We’re going to look at the basics of creating a garden that is perfect for butterflies. You need to plan a garden with the purpose of attracting butterflies, keeping them in your garden, and making the environment friendly for them to breed.
The first thing you need to do is choose several plants that produce nectar for the butterflies and will hopefully provide continuous blooms through the summer. The most important time to have blooms is mid to late summer. This is when most butterflies are more active. Flowers that produce multiple blooms on a single plant and contain a lot of nectar are best.
You probably want to choose a variety of annuals for your garden, because annuals bloom all though the season. This provides butterflies with a continuous supply of nectar, and will keep the butterflies coming to your yard all season.
Some perennials are very good for attracting butterflies. Bee Balm, Purple Coneflowers, Autumn Joy Sedum, Liatris Spicata, New England Aster and Garden Phlox are lovely flowers that butterflies adore and are in the pinkish/purple color scheme. For gorgeous gold, yellow and orange combinations try Blanket Flower, Butterfly Weed, Goldenrod and Coreopsis. For a boggy poorly drained soil type plant, the Texas Red Star Hibiscus is a favorite of butterflies. Herbs such as parsley, dill, and mint provide good nectar for butterflies.
Homemade Butterfly Feeder
You can make homemade butterfly feeders from small jars, such as baby food jars. You just drill a hole in the middle of the lid and stuff it with cotton. Then you fill the jar with a mixture of 1:9 sugar and water. (1 part sugar and 9 parts water.)
You can decorate the jar with brightly colored bits of felt to attract the butterflies to it. Hang it somewhere in your garden and the butterflies will come suck the “nectar” out through the cotton in the lid.
Go Easy on the Pesticides
You should take care to not use too many pesticides around your garden. These poisons can kill butterfly larva, and they can also harm the butterflies themselves. It doesn’t take a lot of insecticide to kill these delicate creatures. Insecticides can kill delicate caterpillars before they have a chance to grow into butterflies. If you have to use some type of bug control product, use organic insecticidal soap sparingly.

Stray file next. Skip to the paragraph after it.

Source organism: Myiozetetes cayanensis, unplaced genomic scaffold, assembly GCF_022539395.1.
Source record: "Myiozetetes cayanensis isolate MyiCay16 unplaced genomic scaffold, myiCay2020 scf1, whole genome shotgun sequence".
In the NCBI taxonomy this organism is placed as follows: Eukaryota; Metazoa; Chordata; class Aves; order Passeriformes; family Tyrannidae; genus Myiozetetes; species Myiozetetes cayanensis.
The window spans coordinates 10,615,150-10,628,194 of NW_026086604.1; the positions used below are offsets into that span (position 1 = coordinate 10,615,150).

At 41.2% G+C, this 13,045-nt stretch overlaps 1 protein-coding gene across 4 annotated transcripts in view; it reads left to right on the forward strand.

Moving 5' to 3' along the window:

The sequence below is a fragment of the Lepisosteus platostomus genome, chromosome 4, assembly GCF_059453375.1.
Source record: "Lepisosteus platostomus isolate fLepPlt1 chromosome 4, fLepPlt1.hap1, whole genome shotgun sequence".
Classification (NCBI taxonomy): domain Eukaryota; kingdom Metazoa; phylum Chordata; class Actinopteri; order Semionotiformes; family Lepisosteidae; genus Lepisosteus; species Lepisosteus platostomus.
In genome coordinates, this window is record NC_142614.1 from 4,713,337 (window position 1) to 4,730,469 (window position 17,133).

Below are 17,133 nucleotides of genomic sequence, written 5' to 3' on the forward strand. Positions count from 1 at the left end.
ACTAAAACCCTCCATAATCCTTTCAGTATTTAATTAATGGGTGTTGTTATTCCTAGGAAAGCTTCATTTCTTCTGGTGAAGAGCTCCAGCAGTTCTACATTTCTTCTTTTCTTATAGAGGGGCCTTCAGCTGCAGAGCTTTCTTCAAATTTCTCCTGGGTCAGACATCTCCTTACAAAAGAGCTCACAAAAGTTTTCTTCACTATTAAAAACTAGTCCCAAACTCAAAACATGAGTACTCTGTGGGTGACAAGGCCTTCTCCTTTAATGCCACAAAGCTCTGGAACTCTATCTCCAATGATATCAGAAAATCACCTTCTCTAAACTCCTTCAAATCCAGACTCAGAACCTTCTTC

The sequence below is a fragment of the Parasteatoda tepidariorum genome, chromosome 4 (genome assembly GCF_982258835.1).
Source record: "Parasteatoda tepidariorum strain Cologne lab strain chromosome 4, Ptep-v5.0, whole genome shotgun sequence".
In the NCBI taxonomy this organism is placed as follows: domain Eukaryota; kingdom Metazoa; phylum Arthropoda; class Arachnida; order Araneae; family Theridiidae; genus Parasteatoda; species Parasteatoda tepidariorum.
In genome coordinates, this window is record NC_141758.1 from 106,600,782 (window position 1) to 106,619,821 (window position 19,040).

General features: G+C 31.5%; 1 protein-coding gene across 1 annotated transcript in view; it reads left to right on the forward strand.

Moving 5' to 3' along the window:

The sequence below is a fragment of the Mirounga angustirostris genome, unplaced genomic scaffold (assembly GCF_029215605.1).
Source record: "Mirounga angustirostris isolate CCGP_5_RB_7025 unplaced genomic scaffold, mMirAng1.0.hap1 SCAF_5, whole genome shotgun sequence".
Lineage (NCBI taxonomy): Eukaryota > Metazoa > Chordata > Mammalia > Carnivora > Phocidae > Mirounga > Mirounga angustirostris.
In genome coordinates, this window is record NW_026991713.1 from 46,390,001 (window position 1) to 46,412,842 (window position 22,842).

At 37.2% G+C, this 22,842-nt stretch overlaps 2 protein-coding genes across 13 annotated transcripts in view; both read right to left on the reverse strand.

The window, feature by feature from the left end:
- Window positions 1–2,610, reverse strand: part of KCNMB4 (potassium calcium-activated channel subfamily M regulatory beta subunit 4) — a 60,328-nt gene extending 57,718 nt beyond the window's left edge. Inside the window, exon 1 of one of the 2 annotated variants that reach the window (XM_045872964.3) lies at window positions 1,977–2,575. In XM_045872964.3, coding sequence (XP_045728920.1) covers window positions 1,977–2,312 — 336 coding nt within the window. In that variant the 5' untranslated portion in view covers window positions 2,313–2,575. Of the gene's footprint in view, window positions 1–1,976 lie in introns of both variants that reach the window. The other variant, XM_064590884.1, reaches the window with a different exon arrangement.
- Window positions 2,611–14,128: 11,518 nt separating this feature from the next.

Some butterfly larva can look remarkably similar to common garden pests, and although butterfly larvae do feed on plants, they don’t typically eat enough to do any real damage. So be sure your identification is correct before you spray.
Most flowers that are brightly-colored and sweet-smelling should attract butterflies to your garden. You should plant a wide variety of flowers, mostly annuals, if you want to attract the most different types of butterflies. Since different species are attracted to different types of flowers, having a good variety will ensure that you get the most different types of butterflies visiting your garden.
Give Your Butterflies a Happy Home
In addition to providing plants that will feed the butterflies and their larva, you’ll need to be sure your yard is hospitable in other ways. Butterflies need a bit of shelter for their eggs. You’ll need to provide some sort of windbreak around your butterfly garden, as in tall wildflowers, gomphrena, butterfly bushes, so the butterflies can lay their eggs in an area where wind won’t harm them.
They also need a mud puddle at which to congregate. Butterflies like to gather at the edges of puddles, so you’ll need to provide at least one for them. If you use a sprinkler system, just dig out a shallow area to hold water and that will work perfect for the butterflies.